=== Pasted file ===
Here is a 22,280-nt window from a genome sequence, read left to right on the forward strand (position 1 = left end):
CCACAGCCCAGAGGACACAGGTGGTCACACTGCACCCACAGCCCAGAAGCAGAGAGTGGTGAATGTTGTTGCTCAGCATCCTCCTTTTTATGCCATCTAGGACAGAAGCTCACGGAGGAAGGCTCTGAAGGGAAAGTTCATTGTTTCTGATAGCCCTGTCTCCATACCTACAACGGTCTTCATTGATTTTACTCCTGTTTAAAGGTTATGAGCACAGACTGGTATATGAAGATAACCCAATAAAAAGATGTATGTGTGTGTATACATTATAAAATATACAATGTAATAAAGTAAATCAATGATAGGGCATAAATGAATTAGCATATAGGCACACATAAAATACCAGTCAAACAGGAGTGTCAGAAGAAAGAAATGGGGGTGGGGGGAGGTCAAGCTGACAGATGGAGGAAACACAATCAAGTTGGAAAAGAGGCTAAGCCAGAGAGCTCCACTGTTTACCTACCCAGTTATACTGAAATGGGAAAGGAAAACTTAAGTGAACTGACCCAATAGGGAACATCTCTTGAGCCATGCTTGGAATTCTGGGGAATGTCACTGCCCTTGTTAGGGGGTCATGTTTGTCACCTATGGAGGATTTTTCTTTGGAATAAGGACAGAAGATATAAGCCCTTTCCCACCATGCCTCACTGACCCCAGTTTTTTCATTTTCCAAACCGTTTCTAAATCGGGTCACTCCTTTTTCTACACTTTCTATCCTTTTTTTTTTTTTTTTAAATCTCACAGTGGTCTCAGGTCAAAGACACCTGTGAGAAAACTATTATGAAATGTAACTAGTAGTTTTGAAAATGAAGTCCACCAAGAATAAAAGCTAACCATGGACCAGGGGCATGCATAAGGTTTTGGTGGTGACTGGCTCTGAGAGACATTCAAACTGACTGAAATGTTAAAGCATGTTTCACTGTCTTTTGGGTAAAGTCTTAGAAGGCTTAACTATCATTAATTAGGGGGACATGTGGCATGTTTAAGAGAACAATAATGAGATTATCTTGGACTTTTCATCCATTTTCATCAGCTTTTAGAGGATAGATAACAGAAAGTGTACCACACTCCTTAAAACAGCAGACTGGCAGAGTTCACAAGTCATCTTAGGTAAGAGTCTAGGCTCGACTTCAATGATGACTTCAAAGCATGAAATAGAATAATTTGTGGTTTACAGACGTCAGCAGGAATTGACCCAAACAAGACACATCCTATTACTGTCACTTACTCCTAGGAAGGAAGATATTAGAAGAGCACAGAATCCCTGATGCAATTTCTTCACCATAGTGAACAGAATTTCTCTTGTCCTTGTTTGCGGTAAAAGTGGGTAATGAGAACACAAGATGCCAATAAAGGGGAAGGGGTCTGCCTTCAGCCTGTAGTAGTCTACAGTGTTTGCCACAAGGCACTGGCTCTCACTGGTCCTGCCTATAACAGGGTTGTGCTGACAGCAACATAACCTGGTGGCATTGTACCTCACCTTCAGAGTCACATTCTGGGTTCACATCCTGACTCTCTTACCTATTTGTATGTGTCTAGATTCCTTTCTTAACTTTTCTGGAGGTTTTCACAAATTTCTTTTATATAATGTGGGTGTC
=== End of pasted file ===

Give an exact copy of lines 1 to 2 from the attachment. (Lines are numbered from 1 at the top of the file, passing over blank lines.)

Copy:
Here is a 22,280-nt window from a genome sequence, read left to right on the forward strand (position 1 = left end):
CCACAGCCCAGAGGACACAGGTGGTCACACTGCACCCACAGCCCAGAAGCAGAGAGTGGTGAATGTTGTTGCTCAGCATCCTCCTTTTTATGCCATCTAGGACAGAAGCTCACGGAGGAAGGCTCTGAAGGGAAAGTTCATTGTTTCTGATAGCCCTGTCTCCATACCTACAACGGTCTTCATTGATTTTACTCCTGTTTAAAGGTTATGAGCACAGACTGGTATATGAAGATAACCCAATAAAAAGATGTATGTGTGTGTATACATTATAAAATATACAATGTAATAAAGTAAATCAATGATAGGGCATAAATGAATTAGCATATAGGCACACATAAAATACCAGTCAAACAGGAGTGTCAGAAGAAAGAAATGGGGGTGGGGGGAGGTCAAGCTGACAGATGGAGGAAACACAATCAAGTTGGAAAAGAGGCTAAGCCAGAGAGCTCCACTGTTTACCTACCCAGTTATACTGAAATGGGAAAGGAAAACTTAAGTGAACTGACCCAATAGGGAACATCTCTTGAGCCATGCTTGGAATTCTGGGGAATGTCACTGCCCTTGTTAGGGGGTCATGTTTGTCACCTATGGAGGATTTTTCTTTGGAATAAGGACAGAAGATATAAGCCCTTTCCCACCATGCCTCACTGACCCCAGTTTTTTCATTTTCCAAACCGTTTCTAAATCGGGTCACTCCTTTTTCTACACTTTCTATCCTTTTTTTTTTTTTTTTAAATCTCACAGTGGTCTCAGGTCAAAGACACCTGTGAGAAAACTATTATGAAATGTAACTAGTAGTTTTGAAAATGAAGTCCACCAAGAATAAAAGCTAACCATGGACCAGGGGCATGCATAAGGTTTTGGTGGTGACTGGCTCTGAGAGACATTCAAACTGACTGAAATGTTAAAGCATGTTTCACTGTCTTTTGGGTAAAGTCTTAGAAGGCTTAACTATCATTAATTAGGGGGACATGTGGCATGTTTAAGAGAACAATAATGAGATTATCTTGGACTTTTCATCCATTTTCATCAGCTTTTAGAGGATAGATAACAGAAAGTGTACCACACTCCTTAAAACAGCAGACTGGCAGAGTTCACAAGTCATCTTAGGTAAGAGTCTAGGCTCGACTTCAATGATGACTTCAAAGCATGAAATAGAATAATTTGTGGTTTACAGACGTCAGCAGGAATTGACCCAAACAAGACACATCCTATTACTGTCACTTACTCCTAGGAAGGAAGATATTAGAAGAGCACAGAATCCCTGATGCAATTTCTTCACCATAGTGAACAGAATTTCTCTTGTCCTTGTTTGCGGTAAAAGTGGGTAATGAGAACACAAGATGCCAATAAAGGGGAAGGGGTCTGCCTTCAGCCTGTAGTAGTCTACAGTGTTTGCCACAAGGCACTGGCTCTCACTGGTCCTGCCTATAACAGGGTTGTGCTGACAGCAACATAACCTGGTGGCATTGTACCTCACCTTCAGAGTCACATTCTGGGTTCACATCCTGACTCTCTTACCTATTTGTATGTGTCTAGATTCCTTTCTTAACTTTTCTGGAGGTTTTCACAAATTTCTTTTATATAATGTGGGTGTC